The Yearly Average method, in place since the introduction of the state pension in 1961, is a calculation where the number of reckonable weekly PRSI contributions are divided by the number of years between entering social insurance and state pension age. Entitlement is then banded, with a YA of 48 or more required for a full rate pension. The YA system measures the frequency rather than the number of contributions. Since 6 April 1994, the Homemaker’s Scheme has allowed up to 20 years spent as a homemaker to be disregarded when calculating the YA.

There are a number of anomalies associated with the YA system. Entitlement to a full pension can in some cases be achieved from as little as 10 years of social insurance contributions. This can happen where there is a shorter timespan between first and last social insurance contributions, i.e., someone who enters insurable employment at age 55 and works until they are pension age has time to gain the requisite 520 contributions to qualify for pension, and will have a higher yearly average than someone who has gaps in their record although they may have started work at 16.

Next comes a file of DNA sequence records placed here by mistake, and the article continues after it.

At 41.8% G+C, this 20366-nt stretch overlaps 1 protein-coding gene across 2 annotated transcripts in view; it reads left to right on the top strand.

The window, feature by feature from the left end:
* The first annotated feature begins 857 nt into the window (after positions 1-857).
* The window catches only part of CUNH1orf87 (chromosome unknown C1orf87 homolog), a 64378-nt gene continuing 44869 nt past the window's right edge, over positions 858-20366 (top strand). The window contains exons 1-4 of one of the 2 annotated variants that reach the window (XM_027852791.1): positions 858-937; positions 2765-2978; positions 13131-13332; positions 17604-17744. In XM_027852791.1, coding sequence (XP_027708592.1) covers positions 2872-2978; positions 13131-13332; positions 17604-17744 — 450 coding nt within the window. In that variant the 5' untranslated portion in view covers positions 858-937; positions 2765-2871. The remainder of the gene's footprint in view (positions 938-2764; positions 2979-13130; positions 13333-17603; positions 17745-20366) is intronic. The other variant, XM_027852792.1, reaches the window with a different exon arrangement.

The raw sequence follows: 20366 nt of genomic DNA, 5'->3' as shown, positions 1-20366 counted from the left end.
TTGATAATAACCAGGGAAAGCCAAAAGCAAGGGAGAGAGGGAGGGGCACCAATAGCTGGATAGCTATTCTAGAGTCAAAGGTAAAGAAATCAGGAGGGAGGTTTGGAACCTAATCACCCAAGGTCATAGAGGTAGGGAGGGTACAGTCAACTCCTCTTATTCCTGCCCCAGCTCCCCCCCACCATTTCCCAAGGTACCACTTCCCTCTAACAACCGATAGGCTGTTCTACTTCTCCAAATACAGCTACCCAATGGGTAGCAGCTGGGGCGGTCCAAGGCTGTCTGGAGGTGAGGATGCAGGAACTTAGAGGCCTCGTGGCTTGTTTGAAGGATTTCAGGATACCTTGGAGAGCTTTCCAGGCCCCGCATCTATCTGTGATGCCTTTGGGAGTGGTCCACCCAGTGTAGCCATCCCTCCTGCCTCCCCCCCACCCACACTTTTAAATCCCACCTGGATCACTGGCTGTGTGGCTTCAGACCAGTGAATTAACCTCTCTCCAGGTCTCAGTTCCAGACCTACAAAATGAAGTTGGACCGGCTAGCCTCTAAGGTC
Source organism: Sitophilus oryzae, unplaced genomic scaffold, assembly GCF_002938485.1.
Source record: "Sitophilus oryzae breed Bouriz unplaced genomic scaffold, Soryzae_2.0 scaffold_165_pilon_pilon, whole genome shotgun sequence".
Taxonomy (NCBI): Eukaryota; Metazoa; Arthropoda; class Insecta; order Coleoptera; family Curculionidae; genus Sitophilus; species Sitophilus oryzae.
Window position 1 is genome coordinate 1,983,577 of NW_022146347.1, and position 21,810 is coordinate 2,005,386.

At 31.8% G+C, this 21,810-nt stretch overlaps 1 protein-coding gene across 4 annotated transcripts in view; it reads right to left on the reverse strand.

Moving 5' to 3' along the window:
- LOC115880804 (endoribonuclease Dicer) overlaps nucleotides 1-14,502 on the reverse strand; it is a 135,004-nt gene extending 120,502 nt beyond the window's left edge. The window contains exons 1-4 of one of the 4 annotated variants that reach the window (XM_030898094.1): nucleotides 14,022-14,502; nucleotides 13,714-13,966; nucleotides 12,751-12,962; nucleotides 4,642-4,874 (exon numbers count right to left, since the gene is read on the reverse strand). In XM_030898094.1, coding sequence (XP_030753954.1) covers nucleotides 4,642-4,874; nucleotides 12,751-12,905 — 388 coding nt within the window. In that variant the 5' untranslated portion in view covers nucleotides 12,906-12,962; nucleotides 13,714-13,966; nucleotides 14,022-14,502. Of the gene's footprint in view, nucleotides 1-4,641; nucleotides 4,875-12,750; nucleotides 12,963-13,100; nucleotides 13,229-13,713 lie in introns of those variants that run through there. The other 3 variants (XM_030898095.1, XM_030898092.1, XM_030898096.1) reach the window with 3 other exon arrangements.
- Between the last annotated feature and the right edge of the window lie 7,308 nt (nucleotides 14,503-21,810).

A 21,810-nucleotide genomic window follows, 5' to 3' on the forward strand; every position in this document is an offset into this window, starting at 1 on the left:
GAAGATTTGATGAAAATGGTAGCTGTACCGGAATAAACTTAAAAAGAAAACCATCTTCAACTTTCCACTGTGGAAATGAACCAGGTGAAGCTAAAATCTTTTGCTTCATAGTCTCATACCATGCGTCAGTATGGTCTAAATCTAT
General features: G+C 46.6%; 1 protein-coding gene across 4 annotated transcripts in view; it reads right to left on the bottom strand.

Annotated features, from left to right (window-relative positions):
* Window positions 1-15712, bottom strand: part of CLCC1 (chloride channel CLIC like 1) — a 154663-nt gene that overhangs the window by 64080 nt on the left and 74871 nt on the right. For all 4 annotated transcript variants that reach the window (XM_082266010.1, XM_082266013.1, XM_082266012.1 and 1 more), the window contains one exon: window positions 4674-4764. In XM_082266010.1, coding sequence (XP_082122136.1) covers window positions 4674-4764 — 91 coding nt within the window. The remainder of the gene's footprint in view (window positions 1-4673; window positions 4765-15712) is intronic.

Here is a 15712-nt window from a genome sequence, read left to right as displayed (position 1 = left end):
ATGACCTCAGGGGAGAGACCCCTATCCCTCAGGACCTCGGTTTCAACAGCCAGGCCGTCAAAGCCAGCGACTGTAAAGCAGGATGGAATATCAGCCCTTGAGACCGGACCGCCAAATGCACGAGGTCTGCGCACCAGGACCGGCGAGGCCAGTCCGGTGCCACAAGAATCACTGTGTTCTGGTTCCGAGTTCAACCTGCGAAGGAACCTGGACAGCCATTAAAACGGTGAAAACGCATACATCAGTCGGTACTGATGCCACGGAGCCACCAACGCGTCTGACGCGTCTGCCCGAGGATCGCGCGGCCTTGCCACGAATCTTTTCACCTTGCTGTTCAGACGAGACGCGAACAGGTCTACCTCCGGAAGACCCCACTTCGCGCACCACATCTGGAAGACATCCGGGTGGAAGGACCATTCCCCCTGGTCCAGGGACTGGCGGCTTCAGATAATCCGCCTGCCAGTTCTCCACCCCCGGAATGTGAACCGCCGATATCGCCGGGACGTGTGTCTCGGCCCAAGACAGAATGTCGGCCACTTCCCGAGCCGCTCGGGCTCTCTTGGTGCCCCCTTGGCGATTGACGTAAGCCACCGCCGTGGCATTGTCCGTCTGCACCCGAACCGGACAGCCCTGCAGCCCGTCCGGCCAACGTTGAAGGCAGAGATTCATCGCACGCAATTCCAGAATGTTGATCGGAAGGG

A key concept in the YA calculation is that the number of contributions are calculated from the date of entry into social insurance to the end of the last complete tax year prior to the person's 66th birthday - covering the full period of their time contributing to the social insurance system, regardless of the classes of PRSI paid over that period.

Modified rate contributions are not reckonable for a full standard State Pension (Contributory). However, they are used when calculating entitlement to a mixed insurance pro-rata State Pension (Contributory).

A mixed insurance pro rata state pension is a pro-rata pension, introduced in November 1991, which is based on a combination of full and modified rate contributions. Prior to this, many persons who paid a mixture of full and modified rate social insurance contributions did not qualify for pension despite the fact that they paid full-rate contributions for part of their working lives. These persons may now qualify for a pension based on the number of full-rate contributions as a proportion of their total contributions i.e. full and modified rate.